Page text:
After a long delay, the Australian Prime Minister has introduced a religious liberty Bill to protect people “from discrimination on the basis of their religion in daily life”.
Speaking in Parliament, Scott Morrison said that people are worried about “cancel culture” and the proposed law would protect people from being “fearful about what they believe”.
He stated: “People should not be cancelled or persecuted or vilified because their beliefs are different from someone else’s”.
Morrison quoted Ephesians chapter four, commenting that faith “is about speaking the truth in love, as the scriptures say”.
The Bill intends to protect people from being discriminated against for making a “statement of belief” as long as it does not “threaten, intimidate, harass or vilify a person or group”.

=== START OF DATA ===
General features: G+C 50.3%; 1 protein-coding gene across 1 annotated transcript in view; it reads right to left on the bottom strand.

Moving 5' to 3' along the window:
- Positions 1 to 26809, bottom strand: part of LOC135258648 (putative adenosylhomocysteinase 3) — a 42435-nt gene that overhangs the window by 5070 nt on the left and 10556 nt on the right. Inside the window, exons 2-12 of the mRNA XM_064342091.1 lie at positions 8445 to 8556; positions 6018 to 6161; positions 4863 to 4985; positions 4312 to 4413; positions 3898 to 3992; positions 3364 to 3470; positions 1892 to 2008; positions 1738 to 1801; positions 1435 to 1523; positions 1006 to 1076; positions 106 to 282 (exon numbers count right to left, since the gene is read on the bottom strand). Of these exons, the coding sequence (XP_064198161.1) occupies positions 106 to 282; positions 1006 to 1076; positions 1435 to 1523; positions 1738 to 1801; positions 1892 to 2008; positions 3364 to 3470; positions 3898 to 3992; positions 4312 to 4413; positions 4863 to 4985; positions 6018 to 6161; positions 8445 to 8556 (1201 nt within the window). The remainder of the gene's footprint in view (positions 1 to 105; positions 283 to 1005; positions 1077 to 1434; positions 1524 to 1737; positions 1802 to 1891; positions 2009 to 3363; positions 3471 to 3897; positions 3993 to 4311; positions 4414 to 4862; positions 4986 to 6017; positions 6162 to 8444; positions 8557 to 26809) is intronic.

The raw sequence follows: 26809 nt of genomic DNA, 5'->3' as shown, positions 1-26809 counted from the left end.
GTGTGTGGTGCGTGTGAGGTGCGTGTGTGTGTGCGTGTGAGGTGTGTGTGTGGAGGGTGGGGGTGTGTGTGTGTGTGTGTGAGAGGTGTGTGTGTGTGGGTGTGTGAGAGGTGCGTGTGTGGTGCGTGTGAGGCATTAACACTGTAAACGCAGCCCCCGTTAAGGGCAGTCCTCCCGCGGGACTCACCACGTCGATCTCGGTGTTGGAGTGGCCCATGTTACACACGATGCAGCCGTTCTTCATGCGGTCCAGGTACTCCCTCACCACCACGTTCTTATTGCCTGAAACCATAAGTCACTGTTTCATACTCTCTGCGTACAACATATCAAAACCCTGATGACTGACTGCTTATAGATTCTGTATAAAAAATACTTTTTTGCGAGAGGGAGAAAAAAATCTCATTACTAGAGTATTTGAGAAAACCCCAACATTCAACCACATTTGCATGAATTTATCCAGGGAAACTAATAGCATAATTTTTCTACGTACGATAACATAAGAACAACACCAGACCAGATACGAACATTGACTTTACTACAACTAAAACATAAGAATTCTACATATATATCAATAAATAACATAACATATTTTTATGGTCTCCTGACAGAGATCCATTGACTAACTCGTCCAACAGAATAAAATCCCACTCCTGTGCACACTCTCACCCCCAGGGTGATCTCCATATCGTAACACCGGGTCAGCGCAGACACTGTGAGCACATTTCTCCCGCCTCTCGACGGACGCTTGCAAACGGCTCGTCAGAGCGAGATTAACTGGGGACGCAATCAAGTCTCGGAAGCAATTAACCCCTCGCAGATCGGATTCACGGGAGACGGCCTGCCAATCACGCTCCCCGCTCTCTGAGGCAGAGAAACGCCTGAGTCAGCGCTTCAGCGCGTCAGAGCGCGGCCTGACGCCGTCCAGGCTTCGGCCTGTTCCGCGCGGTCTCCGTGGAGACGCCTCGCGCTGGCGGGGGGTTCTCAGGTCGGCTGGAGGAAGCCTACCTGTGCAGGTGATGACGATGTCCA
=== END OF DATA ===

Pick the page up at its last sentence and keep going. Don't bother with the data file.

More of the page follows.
People should not be cancelled or persecuted or vilified because their beliefs are different from someone else’s.
It also seeks to enable religious organisations to hire staff in line with their publicly stated basis of faith.
However, sections of the Bill which would have allowed medical professionals to conscientiously object to certain procedures such as abortions have been removed.
In a last-minute attempt to gain liberal support, the Government proposed ditching protections for faith-based schools, meaning Christian establishments would no longer be able to suspend or expel students who did not abide by a biblical sexual ethic.
The Bill will not return to parliament until next year.
Last month, LGBT activists lobbied Attorney-General Michaelia Cash to prevent the Australian Government from introducing the protections.
New laws on the issue were first proposed in 2018, following a review into religious freedom.